Serving on the board of a non-profit is rewarding. You have an opportunity to give back to the community and make a difference in the lives of those you serve. Serving on a non-profit board can be quite different than serving on a corporate board in that many non-profit boards tend to be hands on and very active in how the organization is run. Since board members can be hands on, the way they interact with volunteers, clients and vendors can strengthen or damage the reputation of the non-profit.
But don’t worry; here are two easy yet impactful things you can do to be a great non-profit board member:
Look forward to meeting and greeting volunteers, clients and vendors. When you serve on a non-profit board, you serve a segment of the community. Look forward to meeting and learning more about them. This makes people feel respected and appreciated. And, respect and appreciation does not cost the organization or donors one penny.
Thank volunteers, clients and vendors – often. This is one of the biggest reasons people stop giving and volunteering. The most important thing a person owns is his or her time. Unlike money and other material possessions that can be replaced, time cannot. Once it is gone, you can never get it back. Make sure they know how much you value them and what they do for you.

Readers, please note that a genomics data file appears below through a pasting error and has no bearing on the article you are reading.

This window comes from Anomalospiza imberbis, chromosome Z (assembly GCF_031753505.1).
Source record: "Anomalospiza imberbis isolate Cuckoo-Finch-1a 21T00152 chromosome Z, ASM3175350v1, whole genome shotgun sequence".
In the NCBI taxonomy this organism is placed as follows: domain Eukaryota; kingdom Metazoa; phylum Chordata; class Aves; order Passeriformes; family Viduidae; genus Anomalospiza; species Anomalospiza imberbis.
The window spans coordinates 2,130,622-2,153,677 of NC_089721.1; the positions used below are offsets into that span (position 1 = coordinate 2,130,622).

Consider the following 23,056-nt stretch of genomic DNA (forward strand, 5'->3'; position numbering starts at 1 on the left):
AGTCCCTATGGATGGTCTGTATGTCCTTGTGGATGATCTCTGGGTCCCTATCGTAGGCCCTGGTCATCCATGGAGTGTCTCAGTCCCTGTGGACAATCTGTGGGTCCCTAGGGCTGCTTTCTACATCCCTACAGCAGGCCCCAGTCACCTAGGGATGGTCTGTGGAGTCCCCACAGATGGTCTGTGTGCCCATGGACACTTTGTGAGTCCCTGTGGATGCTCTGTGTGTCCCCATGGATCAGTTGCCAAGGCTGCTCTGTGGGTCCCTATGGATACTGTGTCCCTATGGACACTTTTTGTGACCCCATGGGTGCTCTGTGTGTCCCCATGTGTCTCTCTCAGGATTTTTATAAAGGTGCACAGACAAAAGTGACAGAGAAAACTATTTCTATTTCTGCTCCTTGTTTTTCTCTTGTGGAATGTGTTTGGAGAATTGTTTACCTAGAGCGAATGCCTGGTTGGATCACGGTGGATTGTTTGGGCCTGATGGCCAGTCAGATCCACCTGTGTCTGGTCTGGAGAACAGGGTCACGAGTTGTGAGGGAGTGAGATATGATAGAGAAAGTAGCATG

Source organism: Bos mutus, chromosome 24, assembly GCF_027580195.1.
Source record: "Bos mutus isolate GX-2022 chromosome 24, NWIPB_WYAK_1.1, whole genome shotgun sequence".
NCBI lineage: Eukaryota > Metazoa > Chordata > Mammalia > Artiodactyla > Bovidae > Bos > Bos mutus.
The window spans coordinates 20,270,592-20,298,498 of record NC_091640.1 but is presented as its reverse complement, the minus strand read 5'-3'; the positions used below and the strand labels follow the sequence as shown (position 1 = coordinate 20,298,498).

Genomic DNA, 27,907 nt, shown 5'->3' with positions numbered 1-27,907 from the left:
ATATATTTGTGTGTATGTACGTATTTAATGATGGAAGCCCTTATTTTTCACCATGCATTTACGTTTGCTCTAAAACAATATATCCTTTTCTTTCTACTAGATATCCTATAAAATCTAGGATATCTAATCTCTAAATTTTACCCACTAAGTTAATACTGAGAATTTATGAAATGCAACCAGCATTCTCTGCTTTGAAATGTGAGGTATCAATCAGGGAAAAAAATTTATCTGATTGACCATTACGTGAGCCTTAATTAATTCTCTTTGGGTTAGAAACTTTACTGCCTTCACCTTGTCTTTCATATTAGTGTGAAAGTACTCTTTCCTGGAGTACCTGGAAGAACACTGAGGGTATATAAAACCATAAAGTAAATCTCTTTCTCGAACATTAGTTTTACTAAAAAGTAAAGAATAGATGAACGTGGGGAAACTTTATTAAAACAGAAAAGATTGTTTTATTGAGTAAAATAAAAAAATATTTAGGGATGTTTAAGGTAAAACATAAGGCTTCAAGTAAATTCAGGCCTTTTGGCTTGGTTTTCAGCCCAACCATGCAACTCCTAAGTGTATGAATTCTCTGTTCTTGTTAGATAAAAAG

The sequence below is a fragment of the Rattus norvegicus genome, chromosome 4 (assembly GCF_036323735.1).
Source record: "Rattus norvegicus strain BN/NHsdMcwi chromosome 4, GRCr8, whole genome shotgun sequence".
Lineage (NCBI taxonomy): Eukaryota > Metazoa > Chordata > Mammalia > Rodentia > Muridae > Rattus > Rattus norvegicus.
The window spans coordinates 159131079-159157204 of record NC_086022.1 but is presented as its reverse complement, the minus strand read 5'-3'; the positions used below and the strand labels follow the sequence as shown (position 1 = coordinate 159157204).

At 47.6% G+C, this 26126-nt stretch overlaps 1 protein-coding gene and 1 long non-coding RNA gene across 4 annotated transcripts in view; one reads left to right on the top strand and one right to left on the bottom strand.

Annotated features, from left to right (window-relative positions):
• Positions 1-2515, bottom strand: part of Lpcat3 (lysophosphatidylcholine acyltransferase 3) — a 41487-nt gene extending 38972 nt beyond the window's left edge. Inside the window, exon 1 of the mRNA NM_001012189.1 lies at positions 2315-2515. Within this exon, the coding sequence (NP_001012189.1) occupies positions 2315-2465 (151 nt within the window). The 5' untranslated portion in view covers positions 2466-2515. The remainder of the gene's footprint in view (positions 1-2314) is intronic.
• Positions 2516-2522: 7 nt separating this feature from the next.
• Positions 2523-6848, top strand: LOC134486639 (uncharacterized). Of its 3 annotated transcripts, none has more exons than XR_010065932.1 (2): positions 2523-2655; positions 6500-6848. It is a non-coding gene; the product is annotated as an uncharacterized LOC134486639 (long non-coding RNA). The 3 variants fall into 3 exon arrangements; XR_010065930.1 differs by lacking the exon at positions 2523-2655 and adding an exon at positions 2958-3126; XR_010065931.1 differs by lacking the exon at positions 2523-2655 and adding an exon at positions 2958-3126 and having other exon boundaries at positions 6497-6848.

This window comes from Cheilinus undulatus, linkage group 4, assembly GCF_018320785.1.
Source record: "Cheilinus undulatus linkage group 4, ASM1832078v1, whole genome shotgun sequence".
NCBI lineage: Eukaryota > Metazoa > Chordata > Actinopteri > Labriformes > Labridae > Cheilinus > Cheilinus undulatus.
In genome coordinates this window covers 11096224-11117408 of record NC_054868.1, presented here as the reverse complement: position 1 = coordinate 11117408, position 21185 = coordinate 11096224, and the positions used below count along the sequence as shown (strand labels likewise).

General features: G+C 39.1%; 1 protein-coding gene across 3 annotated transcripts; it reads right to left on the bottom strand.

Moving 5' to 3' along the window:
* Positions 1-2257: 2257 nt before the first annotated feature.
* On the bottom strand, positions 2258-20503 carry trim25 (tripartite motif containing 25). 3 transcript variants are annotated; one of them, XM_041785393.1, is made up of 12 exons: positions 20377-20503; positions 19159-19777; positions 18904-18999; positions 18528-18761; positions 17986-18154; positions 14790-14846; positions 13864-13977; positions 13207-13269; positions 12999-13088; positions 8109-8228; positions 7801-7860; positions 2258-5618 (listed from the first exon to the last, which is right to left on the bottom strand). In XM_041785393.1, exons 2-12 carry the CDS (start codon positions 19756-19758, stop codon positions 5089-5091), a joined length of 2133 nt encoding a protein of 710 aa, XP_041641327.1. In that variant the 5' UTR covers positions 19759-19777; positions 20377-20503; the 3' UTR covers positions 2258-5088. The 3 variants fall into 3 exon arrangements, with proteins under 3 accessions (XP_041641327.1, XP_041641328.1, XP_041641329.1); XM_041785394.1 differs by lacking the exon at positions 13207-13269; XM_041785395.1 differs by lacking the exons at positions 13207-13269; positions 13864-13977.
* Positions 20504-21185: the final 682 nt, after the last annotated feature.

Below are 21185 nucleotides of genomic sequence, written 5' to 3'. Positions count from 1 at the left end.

For example, some clients have a difficult time receiving assistance and support. Thanking them for their trust makes them feel more connected with your organization and grateful for the service you provide. Volunteers are completely free in giving of their time and are instrumental to the success of many non-profits; a simple ‘thank you’ and a nice reception goes a long way. Vendors on the other hand are a little different. While they may charge the organization a fee for their service, their fee is often reduced drastically – sometimes they even provide the service for free. Their support goes a long way and is often instrumental to helping deliver services.
The saying is, “People may not remember what you say but they will always remember how you made them feel.” Expressing genuine gratitude does not cost the organization one penny but it does save, and raise, a lot of money and move people to want to do more!
There you have it, two things every non-profit board member can do to make a positive impact on clients, volunteers and vendors. Do you have any stories about your service on a non-profit board or interacting with their board members? Do tell!